Iowa State marching band performing at a football game.

Iowa State University’s Marching Band has won a prestigious award. The 80-pound trophy was made by the same artist who designed the Heisman Trophy.

The official name for the group is the Iowa State University Cyclone Football “Varsity” Marching Band. The band was secretly nominated for the Sudler Trophy by someone outside ISU. The trophy is awarded every two years by the John Philip Sousa Foundation.

“John Philip Sousa is the father of the march,” says Steven Smyth, the director of Iowa State’s marching band since 2011.

Smyth was also a member of the band when he was an ISU student.

“This is a very neat award for us,” Smyth says. “We’ve always known we’ve had a gem here at Iowa State and it’s special for everybody that’s been in it, but for it be recognized this way. You know, you look at a lot of people on the list (of past winners), a lot of those are very storied Big Ten football programs.”

The Sudler Trophy recognizes programs that “have made outstanding contributions to the American way of life.” Bands at Notre Dame, Nebraska and, back in 1990, the University of Iowa have been among the 31 programs that have been recognized.

Iowa State’s 2016 “varsity” marching squad has 364 members, the vast majority of whom are not music majors.

“They’re amazing,” Smyth says. “Last year we had 10 music majors and 180 engineering majors…Smart students who want to get away from a lab or their computer screens, go outside and have a great time playing music with their friends…It’s just a unique atmosphere among college marching bands.”

During a regular football season, band members memorize about 20 pieces of music for half-time shows and up to 200 different “sets” or drills for their on-the-field performances. During the games, the band occupies the space behind the field’s north end zone and plays a variety of tunes to rev up the crowd.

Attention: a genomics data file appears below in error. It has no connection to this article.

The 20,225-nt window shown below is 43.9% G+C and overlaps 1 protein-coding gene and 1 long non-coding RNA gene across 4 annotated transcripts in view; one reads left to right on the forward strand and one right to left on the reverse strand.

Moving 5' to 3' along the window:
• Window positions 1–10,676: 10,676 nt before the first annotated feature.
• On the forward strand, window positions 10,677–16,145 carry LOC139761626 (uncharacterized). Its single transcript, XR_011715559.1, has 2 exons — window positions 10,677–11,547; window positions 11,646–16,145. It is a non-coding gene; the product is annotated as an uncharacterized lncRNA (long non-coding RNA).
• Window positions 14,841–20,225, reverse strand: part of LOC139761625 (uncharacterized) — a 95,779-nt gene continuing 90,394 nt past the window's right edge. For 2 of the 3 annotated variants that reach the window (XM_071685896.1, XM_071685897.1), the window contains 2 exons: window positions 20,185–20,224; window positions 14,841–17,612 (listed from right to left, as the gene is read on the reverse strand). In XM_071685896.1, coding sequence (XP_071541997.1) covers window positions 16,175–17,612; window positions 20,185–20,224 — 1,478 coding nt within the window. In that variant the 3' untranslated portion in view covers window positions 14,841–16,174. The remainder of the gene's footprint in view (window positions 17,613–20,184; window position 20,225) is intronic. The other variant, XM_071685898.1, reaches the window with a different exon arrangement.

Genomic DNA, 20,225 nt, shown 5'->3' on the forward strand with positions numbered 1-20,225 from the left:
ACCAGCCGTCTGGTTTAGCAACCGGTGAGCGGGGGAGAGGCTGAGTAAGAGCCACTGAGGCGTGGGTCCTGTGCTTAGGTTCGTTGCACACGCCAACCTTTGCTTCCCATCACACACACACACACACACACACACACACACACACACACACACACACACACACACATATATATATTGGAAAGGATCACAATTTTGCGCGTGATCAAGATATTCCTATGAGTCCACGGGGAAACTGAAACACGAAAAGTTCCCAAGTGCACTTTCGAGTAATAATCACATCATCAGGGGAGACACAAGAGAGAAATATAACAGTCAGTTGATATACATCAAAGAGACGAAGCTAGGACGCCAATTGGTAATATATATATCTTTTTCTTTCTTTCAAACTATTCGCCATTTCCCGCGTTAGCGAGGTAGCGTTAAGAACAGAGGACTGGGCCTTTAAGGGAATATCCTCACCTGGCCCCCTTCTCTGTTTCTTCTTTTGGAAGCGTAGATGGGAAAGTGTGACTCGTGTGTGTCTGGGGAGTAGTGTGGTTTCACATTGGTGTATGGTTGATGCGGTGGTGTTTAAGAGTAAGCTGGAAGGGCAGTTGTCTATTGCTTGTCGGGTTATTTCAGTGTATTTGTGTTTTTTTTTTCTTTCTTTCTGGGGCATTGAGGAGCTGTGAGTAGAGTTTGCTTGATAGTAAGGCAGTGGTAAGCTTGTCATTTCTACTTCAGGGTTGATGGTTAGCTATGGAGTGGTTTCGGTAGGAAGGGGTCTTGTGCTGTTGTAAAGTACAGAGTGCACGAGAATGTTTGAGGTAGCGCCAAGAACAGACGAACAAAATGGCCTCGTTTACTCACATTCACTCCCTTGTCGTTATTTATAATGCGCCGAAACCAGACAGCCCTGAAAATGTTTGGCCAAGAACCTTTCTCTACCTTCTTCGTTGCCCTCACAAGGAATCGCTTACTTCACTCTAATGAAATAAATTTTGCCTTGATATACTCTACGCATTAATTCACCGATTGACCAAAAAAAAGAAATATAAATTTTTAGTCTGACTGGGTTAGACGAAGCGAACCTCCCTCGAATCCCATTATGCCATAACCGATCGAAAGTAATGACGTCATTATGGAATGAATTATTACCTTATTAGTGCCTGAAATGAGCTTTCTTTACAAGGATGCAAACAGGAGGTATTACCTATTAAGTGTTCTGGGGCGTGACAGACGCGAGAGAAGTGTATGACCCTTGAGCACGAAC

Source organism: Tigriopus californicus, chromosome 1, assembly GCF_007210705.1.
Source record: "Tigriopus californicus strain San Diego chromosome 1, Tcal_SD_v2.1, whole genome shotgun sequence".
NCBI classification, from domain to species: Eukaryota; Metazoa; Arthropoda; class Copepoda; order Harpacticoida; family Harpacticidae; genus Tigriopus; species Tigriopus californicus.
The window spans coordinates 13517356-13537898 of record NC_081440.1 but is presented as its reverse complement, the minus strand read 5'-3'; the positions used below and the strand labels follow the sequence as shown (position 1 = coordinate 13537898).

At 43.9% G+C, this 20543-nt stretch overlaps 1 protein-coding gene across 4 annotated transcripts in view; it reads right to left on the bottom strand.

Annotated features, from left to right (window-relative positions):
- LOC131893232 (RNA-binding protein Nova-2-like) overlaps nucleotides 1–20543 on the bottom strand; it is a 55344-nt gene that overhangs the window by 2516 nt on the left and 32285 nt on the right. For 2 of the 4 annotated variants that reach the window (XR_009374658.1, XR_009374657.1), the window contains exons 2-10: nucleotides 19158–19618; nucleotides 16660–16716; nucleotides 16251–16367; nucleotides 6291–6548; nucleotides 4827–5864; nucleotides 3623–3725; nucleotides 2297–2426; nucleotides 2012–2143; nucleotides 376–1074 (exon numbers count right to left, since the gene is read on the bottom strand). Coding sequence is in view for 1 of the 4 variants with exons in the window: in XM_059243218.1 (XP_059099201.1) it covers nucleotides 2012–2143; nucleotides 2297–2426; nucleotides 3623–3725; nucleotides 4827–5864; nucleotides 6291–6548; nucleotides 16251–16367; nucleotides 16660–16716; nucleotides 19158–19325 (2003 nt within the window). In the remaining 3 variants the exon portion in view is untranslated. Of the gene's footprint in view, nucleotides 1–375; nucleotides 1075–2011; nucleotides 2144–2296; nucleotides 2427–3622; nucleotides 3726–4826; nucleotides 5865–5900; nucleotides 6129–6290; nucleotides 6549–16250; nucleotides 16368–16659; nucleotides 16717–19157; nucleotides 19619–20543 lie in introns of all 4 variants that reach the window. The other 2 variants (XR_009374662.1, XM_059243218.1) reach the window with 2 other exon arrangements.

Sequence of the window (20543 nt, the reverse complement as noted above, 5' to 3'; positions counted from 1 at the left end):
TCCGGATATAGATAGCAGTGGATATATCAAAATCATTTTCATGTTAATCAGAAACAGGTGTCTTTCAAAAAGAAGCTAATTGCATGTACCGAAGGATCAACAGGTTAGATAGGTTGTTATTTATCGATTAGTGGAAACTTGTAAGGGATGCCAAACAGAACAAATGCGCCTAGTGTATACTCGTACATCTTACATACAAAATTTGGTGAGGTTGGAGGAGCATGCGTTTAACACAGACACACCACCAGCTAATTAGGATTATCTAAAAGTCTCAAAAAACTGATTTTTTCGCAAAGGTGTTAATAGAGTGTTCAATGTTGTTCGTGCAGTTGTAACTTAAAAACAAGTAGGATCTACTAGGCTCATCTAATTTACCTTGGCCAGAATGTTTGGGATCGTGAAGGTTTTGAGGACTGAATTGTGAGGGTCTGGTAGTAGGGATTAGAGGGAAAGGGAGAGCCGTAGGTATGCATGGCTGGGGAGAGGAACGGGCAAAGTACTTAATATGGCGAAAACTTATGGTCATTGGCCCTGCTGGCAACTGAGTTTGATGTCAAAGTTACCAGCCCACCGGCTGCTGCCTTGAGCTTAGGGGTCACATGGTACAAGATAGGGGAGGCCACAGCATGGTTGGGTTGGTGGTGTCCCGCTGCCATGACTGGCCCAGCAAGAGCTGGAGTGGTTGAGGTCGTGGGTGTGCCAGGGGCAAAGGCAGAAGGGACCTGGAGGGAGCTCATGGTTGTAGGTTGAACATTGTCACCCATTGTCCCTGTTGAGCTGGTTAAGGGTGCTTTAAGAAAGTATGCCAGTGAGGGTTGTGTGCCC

“Probably it’s more important what we do during the game than what we do at halftime,” Smyth says.

However, the band’s director suspects the organization was selected as the newest Sudler Trophy winner because of its “outreach” beyond game days, things like summer camps and visits to Iowa high schools.

“It’s basically the only trophy/award/anything that college marching bands get,” Smyth says.

The trophy will formally be awarded to the band during a home game in Ames next fall. The 80-pound piece of hardware will stay on the ISU campus for two years, then travel to the next Sudler Trophy winner in 2019.

The first Cyclone Marching Band was formed in 1881. According to band lore, there’s a reason “varsity” was inserted in the name and the group calls itself the ISUCFVMB. The band cleaned the football stadium in the 1970s to earn money. Earle Bruce was ISU’s football coach at the time. Bruce encountered some marching band members in the football team’s locker room, changing clothes. The coach announced the locker room was for the varsity football team only.

“One of the more brave and brazen students yelled back: ‘Well, we’re the varsity marching band!” Smyth says, “so that stuck and ‘varsity’ has become part of our very long acronym ever since.”

Photos courtesy of Iowa State University.